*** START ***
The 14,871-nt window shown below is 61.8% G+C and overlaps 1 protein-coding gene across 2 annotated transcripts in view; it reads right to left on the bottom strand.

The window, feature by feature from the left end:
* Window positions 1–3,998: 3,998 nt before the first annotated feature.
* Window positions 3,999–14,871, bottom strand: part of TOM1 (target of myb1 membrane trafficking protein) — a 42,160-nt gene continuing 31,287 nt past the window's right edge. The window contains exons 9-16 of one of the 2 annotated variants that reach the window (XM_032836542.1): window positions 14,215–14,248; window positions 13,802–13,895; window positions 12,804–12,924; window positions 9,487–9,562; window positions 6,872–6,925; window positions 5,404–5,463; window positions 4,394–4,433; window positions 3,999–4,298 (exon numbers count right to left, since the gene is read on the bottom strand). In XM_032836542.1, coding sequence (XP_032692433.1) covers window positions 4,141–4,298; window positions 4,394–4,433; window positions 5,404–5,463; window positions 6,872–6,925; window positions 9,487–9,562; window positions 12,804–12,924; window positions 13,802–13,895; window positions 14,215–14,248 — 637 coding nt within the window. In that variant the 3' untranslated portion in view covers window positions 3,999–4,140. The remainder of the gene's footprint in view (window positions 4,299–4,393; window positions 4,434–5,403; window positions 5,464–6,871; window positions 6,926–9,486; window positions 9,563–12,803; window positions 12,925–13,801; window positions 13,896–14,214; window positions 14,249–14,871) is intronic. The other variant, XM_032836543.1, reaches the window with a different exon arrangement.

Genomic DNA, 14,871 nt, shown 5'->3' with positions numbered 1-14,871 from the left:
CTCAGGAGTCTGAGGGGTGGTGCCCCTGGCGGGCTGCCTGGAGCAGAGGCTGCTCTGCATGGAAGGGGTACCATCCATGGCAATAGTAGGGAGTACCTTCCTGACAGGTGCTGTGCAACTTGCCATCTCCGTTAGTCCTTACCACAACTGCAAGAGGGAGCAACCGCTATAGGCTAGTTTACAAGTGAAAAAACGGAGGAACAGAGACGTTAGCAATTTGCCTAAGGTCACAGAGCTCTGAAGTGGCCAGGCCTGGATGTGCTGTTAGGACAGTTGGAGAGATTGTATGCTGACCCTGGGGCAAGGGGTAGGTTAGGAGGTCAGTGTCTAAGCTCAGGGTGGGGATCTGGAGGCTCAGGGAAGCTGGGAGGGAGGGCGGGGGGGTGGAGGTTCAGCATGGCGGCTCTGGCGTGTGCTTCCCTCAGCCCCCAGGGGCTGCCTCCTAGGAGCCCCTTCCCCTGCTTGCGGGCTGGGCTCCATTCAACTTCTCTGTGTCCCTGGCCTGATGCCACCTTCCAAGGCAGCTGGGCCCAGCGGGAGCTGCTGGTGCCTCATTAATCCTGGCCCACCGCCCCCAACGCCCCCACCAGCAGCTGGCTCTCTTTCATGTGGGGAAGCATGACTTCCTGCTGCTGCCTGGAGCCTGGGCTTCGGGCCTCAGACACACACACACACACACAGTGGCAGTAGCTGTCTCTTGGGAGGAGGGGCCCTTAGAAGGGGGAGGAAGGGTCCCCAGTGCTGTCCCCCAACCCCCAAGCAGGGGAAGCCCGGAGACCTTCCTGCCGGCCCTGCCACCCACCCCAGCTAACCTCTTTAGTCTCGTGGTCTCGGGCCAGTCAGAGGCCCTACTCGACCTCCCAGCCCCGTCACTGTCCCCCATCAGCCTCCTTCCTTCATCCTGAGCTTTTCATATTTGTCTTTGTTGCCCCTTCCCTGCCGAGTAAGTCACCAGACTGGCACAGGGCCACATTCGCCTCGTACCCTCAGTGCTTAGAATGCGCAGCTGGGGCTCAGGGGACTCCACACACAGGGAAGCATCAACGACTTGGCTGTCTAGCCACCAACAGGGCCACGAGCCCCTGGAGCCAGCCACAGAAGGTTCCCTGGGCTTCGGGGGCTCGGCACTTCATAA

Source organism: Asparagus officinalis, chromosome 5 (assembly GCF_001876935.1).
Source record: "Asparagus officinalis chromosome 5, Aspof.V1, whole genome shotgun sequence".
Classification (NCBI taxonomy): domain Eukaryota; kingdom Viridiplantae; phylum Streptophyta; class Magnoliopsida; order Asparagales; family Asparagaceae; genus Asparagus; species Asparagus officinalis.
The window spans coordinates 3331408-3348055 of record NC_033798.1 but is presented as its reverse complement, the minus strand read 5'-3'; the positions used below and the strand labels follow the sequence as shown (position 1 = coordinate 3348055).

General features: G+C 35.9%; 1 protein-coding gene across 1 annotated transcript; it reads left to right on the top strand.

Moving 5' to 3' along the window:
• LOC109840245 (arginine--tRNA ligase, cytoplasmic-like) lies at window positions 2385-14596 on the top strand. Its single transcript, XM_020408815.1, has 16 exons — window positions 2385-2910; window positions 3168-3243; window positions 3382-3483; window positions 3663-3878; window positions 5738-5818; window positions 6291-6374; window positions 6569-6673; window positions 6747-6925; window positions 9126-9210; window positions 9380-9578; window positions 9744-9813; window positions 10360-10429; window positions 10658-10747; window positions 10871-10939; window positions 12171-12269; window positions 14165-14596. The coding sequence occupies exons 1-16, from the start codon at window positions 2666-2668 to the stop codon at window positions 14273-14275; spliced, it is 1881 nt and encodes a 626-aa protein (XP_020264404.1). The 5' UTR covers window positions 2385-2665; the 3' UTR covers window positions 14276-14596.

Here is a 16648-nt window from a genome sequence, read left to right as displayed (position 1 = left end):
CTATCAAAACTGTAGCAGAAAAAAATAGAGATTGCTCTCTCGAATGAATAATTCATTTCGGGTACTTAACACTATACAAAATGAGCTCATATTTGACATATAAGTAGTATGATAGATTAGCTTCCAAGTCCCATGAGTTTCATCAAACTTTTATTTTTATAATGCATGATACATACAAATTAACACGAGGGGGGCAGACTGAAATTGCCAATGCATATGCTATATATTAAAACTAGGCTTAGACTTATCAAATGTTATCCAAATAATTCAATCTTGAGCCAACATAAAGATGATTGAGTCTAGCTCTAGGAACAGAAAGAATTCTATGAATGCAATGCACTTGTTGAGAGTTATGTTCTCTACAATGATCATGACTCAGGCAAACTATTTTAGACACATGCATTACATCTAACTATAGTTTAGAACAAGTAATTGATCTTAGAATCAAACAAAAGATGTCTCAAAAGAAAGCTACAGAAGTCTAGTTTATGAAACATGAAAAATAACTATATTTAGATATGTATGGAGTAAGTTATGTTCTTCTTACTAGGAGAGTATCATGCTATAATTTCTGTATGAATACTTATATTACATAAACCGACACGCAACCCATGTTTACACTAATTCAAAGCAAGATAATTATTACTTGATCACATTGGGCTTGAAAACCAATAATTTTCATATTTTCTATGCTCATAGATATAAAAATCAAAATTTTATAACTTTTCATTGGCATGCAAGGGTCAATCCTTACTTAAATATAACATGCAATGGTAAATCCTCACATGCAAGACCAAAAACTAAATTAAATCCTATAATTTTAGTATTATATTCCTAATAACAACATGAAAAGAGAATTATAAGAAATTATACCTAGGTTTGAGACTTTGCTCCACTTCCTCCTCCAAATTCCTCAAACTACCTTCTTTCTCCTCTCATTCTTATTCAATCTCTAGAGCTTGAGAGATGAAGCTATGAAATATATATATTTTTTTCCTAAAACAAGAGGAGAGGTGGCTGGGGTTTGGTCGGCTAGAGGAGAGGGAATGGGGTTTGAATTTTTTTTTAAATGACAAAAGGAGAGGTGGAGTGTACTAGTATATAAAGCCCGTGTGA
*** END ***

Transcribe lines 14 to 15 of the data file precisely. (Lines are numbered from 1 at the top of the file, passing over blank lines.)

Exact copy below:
Here is a 16648-nt window from a genome sequence, read left to right as displayed (position 1 = left end):
CTATCAAAACTGTAGCAGAAAAAAATAGAGATTGCTCTCTCGAATGAATAATTCATTTCGGGTACTTAACACTATACAAAATGAGCTCATATTTGACATATAAGTAGTATGATAGATTAGCTTCCAAGTCCCATGAGTTTCATCAAACTTTTATTTTTATAATGCATGATACATACAAATTAACACGAGGGGGGCAGACTGAAATTGCCAATGCATATGCTATATATTAAAACTAGGCTTAGACTTATCAAATGTTATCCAAATAATTCAATCTTGAGCCAACATAAAGATGATTGAGTCTAGCTCTAGGAACAGAAAGAATTCTATGAATGCAATGCACTTGTTGAGAGTTATGTTCTCTACAATGATCATGACTCAGGCAAACTATTTTAGACACATGCATTACATCTAACTATAGTTTAGAACAAGTAATTGATCTTAGAATCAAACAAAAGATGTCTCAAAAGAAAGCTACAGAAGTCTAGTTTATGAAACATGAAAAATAACTATATTTAGATATGTATGGAGTAAGTTATGTTCTTCTTACTAGGAGAGTATCATGCTATAATTTCTGTATGAATACTTATATTACATAAACCGACACGCAACCCATGTTTACACTAATTCAAAGCAAGATAATTATTACTTGATCACATTGGGCTTGAAAACCAATAATTTTCATATTTTCTATGCTCATAGATATAAAAATCAAAATTTTATAACTTTTCATTGGCATGCAAGGGTCAATCCTTACTTAAATATAACATGCAATGGTAAATCCTCACATGCAAGACCAAAAACTAAATTAAATCCTATAATTTTAGTATTATATTCCTAATAACAACATGAAAAGAGAATTATAAGAAATTATACCTAGGTTTGAGACTTTGCTCCACTTCCTCCTCCAAATTCCTCAAACTACCTTCTTTCTCCTCTCATTCTTATTCAATCTCTAGAGCTTGAGAGATGAAGCTATGAAATATATATATTTTTTTCCTAAAACAAGAGGAGAGGTGGCTGGGGTTTGGTCGGCTAGAGGAGAGGGAATGGGGTTTGAATTTTTTTTTAAATGACAAAAGGAGAGGTGGAGTGTACTAGTATATAAAGCCCGTGTGA